Newel post mount anchors

I have a need to mount three newel posts to a 3/4" subfloor. I don’t have access from below (finished basement).

The current newel posts were mounted using a flange plate that was bolted to the bottom of the newel, then bolted to the subfloor. This works fine with carpet, but I will be putting hardwood down.

What’s the best way to anchor the newels in this situation? Home Despot has L-brackets, but it just doesn’t seem to me that they would be all that strong. The newel post is a box newel that is 5"x5" at the bottom, so fairly substantial.

Do they have a bolt system that has heavy-duty fingers that pop-out after you put it through the subfloor that can grasp and hold a bolt in, that could be used to screw a nut down on the bolt from within the newel post?

Or should I do a plate like they did before and let the hardwood floor installers work with it?

There are bolts that will do what you want. Go to a big box & ask.

Box newels are the best! Square the end perfectly, half inch bolt, big washers, nut and a long extension to tighten it up with. Solid. If there is proper backing (like a chunk of LVL or 2x8 blocks you use a carriage bolt.

You really need some sort of access from below with a bolt, if you are not willing to do a ceiling patch in the basement (its a BASEMENT after all), then you can do a floor patch, but it has to be solid.

There next best is a system with a heavy plate with welded post. The plate bolts to the floor and the newel post fits over the steel post with with a sleeve or precisely bored hole. After that is just a heavy oversized plate that screws to the newel then to the floor.

There are other systems with brackets and little double threaded bolts but they tend to be flimsy.

3/4" sub floor by itself is pretty flimsy for this purpose. In new construction heavier backing is usually installed at the back framing stage so the balustrade contractor has something strong to sink a carriage bolt into. If there is no backing I would open up the ceiling below. Every time.

On This Old House I’ve seen them attach newel posts using what I believe are called hanger bolts. Big wood screw on one end and machine threads on the other. They bored a hole into the side of the post and another from the bottom to pass the hanger bolt. After using the access hole to tighten the washer and nut onto the hanger bolt they plugged the access hole with a matching wood plug.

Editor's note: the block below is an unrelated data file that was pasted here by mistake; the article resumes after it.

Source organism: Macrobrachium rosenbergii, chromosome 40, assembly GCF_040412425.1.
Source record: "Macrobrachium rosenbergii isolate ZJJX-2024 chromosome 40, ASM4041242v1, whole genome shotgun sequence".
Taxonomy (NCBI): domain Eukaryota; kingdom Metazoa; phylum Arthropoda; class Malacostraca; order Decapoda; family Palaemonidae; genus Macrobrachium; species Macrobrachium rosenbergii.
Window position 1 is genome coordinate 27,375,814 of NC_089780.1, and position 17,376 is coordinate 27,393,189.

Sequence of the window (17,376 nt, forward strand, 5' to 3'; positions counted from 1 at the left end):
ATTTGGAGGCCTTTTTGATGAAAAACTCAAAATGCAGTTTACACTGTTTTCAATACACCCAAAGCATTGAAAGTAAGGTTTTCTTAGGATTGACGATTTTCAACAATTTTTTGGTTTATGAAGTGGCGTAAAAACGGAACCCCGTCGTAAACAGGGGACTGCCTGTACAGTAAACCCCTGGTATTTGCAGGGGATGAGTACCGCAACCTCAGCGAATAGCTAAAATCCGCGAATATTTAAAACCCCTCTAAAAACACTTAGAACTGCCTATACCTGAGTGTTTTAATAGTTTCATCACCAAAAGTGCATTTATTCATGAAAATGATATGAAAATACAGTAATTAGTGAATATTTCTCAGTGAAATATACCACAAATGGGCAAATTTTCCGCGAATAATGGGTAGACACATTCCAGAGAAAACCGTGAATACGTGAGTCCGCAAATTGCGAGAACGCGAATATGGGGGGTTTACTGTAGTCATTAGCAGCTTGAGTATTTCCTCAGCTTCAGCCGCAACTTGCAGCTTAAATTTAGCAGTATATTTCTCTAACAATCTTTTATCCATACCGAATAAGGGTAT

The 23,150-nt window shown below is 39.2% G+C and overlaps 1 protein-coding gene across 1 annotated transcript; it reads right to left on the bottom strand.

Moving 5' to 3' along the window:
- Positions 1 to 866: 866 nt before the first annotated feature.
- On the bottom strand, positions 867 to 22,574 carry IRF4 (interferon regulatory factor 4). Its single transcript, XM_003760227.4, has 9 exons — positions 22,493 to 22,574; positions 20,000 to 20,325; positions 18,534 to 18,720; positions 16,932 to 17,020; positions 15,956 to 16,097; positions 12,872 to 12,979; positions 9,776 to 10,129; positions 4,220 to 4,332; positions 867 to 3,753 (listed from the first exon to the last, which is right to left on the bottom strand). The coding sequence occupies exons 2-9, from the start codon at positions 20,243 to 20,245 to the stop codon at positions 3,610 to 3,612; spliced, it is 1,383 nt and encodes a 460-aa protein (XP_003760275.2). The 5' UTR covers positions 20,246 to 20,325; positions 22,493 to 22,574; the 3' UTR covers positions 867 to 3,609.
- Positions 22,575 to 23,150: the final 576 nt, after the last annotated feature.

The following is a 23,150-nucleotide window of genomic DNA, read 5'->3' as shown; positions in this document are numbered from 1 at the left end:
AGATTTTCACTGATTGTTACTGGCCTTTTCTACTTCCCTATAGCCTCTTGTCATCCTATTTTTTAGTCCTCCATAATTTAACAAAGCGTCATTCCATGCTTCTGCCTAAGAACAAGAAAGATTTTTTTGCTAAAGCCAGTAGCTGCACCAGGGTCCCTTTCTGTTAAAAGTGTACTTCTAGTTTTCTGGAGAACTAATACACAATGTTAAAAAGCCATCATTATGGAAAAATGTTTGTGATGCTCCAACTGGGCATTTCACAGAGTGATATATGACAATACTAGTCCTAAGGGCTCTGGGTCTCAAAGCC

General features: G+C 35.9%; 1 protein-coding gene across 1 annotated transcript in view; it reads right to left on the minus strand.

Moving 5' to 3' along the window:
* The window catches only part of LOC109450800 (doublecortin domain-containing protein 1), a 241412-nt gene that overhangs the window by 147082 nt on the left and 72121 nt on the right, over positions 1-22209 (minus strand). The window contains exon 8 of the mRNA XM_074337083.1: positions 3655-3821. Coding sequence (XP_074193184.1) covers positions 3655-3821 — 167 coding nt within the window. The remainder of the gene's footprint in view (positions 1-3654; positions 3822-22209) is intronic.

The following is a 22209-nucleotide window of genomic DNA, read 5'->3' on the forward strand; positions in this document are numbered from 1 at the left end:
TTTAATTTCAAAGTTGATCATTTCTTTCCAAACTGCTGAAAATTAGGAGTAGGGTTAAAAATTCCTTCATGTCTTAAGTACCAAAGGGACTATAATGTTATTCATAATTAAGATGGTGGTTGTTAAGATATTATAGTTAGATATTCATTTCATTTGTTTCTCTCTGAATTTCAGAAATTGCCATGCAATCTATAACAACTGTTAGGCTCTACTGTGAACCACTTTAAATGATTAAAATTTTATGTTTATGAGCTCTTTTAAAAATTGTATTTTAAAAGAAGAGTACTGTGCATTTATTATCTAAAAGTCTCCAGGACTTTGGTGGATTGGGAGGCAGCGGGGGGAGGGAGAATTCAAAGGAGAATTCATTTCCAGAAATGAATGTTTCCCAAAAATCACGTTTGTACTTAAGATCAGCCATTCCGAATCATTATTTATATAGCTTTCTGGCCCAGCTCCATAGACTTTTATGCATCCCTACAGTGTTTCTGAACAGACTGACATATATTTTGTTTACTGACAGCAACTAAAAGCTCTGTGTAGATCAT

Here’s a video on method. Its using the locking plate. It means the Newell , and rail , can be removed.
Maybe this is wanted for a child safey rail, or to assist when trying to move furniture up the stairs ??

http://www.youtube.com/watch?v=i0UASPaPHSY

This is the most common system but a mere 3/4" of flooring is not really sufficient by itself.

If you’re working on newel posts perhaps there’s flooring work as well. If so, maybe an access could be made through the subfloor to install reinforcing members and then reinstalling the subfloor.

Never done this, will not offer specifics.

I don’t trust 3/4" wood or wood-like substance for a functional newel post.

The only one I ever owned was secured to a 2x10 joist - and it had a precise box built around it for additional security.

Main point:

THIS IS REAL CARPENTRY - STAY AWAY FROM BIG BOXES!!

This is especially true with steel products - the difference between the HD version of a post bracket and the ones used by the professional is a Yugo vs a real car.

Don’t mess with toys - which is what the big boxes sell (but they’re cheap! Yes, they are, aren’t they).

p.s. - green lumber is wood that has not been dried - they actually are cutting green wood to finish dimensions (and shaving 1/16" from even that). Green lumber will dry - and, as it does, it will warp, twist, and split.
Use big box lumber* for a kid’s tree house or other temporary structures.

    • they do sell dried 2x4’s and smaller - look for “KD” (kiln dried). Most redwood is not dried.